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About the project
Z-text
Z-reading
Z-writing
Multidimensional textual space
Possible applications

Acknowledgment

About the project

Zoom Imagine is a project dealing with new forms of
  • electronic textuality,
  • reading and
  • writing.

Its objective is the construction of a new type of text editor, called zoom-editor, allowing the user to increase or decrease the detail of the text by operations of zoom-in and zoom-out.

The model relies on a 3D textual structure, i.e. a layout on levels of “depth” along with the axis Z, corresponding to different degrees of detail and signification. This kind of scalable text was called z-text and the related processes of creation and exploration, z-writing and z-reading.

ZLayout

A z-layout supposes gradual expansion and variable scale representation, i.e. an “in depth” stratification of the arguments based on the following principle: The text of the most abridged level can be replicated or reformulated and appropriately augmented on the subsequent, deeper levels, as in the simplified example:

“Tom is a cat.” (1st level)
“Tom is a yellow cat.” (2nd level)
“Tom is a yellow cat which loves Mewsette.” (3rd level).

According to the degree of interest of the reader, at a certain moment, some details will be displayed on the screen and others will be hidden. ^

Z-text

The z-text model was inspired by the idea of immersion and interactivity reconciliation (Ryan, 2001) and by the fictional construction of Stephenson (2003), an “anfractuous”, self-expanding book able to answer reader’s questions and functioning on the principle tell me more about the subject. The term “anfractuous” is related to the concept of fractal (Mandelbrot, 1983) and refers to highly irregular forms, like the coastlines whose length increases “without limit” when they are represented on maps of increasing scales. Stephenson’s fictional primer is an "immersive-interactive", "scalable" book (Ryan, 2001), growing larger and larger by adding details to an initially abridged version of the story, in its further interactions with the reader.

Z-text

Therefore, we have imagined the z-text (Armaselu, 2007) as a hierarchical structure starting with an abridged, condensed form, i.e. a succession of paragraphs (or generally textual fragments which can contain less or more of a paragraph), each of them being potentially expanded on the hidden, deeper levels (see Fig.2).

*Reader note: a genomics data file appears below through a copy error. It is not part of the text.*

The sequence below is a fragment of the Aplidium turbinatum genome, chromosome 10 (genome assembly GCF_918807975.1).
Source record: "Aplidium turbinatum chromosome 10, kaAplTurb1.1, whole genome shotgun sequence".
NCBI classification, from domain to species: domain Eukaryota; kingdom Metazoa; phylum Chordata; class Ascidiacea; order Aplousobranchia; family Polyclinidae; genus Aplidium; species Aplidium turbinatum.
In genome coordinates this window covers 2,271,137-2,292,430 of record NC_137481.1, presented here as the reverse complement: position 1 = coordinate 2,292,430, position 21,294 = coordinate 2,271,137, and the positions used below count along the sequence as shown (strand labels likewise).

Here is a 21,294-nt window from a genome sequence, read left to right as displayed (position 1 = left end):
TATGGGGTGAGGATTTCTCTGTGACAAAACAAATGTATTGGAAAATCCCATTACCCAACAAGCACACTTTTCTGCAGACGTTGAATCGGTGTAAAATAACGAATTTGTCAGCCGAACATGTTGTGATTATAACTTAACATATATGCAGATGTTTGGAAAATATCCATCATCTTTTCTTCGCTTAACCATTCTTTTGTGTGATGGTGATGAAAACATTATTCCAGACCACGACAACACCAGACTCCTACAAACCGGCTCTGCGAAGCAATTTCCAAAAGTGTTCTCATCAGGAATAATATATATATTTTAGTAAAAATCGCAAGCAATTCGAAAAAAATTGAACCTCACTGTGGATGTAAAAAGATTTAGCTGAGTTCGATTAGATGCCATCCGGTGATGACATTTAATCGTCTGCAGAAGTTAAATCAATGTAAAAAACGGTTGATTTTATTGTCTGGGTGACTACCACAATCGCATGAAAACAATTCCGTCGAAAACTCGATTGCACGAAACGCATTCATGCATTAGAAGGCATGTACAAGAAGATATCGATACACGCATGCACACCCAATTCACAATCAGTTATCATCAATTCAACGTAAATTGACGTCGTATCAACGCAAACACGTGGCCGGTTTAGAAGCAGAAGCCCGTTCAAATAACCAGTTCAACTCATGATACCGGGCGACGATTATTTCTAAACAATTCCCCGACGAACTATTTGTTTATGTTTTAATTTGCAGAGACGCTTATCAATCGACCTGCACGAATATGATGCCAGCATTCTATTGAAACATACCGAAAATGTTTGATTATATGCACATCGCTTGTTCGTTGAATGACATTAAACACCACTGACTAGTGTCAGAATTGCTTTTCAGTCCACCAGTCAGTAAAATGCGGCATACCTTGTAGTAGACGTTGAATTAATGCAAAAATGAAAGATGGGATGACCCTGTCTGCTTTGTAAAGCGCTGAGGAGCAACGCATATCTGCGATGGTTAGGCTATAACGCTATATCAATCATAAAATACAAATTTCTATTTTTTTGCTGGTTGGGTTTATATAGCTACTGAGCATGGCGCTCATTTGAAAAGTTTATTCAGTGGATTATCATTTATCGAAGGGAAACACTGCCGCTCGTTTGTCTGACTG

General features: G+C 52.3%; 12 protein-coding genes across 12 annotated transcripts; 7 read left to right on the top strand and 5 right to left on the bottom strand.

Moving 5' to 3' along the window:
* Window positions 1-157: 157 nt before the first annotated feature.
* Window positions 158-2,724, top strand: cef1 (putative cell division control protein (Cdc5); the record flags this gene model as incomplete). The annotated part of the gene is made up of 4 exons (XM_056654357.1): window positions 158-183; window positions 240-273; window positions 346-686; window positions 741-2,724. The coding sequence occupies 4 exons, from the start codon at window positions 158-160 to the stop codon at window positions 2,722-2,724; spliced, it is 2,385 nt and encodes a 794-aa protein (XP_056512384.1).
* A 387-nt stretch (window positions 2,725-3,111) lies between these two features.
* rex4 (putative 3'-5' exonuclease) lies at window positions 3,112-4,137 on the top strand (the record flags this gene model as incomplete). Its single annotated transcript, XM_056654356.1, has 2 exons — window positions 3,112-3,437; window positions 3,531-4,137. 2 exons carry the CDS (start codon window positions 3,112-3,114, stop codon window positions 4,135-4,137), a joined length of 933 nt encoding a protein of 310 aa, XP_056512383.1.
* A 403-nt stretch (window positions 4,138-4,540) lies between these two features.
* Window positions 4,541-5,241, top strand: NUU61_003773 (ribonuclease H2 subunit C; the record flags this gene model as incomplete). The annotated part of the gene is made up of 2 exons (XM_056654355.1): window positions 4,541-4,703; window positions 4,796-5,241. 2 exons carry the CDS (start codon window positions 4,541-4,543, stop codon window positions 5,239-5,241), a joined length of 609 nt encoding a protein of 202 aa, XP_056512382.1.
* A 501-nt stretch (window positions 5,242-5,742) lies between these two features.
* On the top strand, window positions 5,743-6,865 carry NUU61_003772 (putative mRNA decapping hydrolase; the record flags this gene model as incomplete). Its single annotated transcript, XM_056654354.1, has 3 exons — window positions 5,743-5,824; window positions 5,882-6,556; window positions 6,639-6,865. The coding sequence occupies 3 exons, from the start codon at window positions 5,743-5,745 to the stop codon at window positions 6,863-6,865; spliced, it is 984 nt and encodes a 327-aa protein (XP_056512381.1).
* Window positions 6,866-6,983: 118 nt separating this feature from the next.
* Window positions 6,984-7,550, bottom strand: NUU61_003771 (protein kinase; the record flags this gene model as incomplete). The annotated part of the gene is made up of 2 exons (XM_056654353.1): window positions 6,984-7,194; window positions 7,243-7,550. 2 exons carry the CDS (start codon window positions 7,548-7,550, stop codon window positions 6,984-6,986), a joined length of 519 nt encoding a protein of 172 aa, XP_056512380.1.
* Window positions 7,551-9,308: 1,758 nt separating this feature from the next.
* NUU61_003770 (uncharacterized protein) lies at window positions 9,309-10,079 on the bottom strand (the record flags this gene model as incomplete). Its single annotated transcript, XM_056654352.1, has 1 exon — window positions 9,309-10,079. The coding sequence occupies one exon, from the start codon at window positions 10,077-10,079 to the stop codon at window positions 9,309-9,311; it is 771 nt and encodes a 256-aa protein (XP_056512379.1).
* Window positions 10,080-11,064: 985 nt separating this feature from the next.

A fragment can have one, many or no children on the next level but it has necessarily a parent on the previous level (excepting the case when it is a first level fragment, a root of the structure). The construction of children supposes the transmission of text from parent to children, as we have seen in the simplified example. Two fragments having the same parent are called siblings. The broader, indirect lineage is rendered by the ancestor - descendants relationship (for example, F1 is an ancestor of F1.1.1 which is one of its descendants). ^

Z-reading

Since it deals with texts of three dimensions (width, height and depth), the process of z-reading implies three directions of movement through the text:
  • horizontal (left/right),
  • vertical (scroll up/down), and
  • “in depth” (zoom in/out).

A zoom-in action on a textual fragment will produce the replacement of this one by all its following level children, if any, i.e. its next level, more detailed version. A zoom-out action will replace the clicked fragment and all its siblings by their previous level parent, if any, by producing a more condensed description. A z-reading experience involves therefore the idea of zooming magnifying glass cursors as elements exterior to the text, and of interactivity as an agent producing gradual immersion.

A zooming action will affect only the pointed fragment, while the surrounding context will remain unchanged. Thus, the reader will have continuously on the screen a single “page” where the fragments are dynamically displayed and hidden, in a relatively stable context (see Fig.3-6). ^

Z-writing

The z-writing procedure consists in successive expansions starting from a shorter, more abridged description. This layout actually stands for a sort of "scalable" structure (each scale or level represents a certain degree of detail or signification) which will subsequently support the zooming in and out exploration of the text (see Fig.7). ^

Multidimensional textual space

The 3D layout of the z-text model could be expanded to a “multidimensional space”, if different types of magnifying glass are considered. Zooming on the same fragment, but with different magnifying glasses will display different kinds of details, allowing consequently a multi-path or branching z-reading experience. From the authorial perspective, the possibility of multiple ways of expanding a given fragment in the z-writing process will permit the multiplication of points of view. ^

Possible applications

Starting from these hypotheses, we could imagine some possible domains of application of the z-text model, such as:
  • creative writing (using the zoom-editor for successive versions recording, and the mechanism of zooming-in and out as a strategy of storytelling);
  • literary criticism (structuring the analysis and critic commentaries of a given text on successive layers of interpretation and according to different points of view and perspectives);
  • pedagogic design (organizing the argumentative framework on types of explicative elements and levels of complexity, from simple to complex, from abridged to detailed).
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Acknowledgment

The project has started as PhD research in Comparative Literature at the University of Montreal, under the supervision of Prof. Dr. Jean-Claude Guédon.
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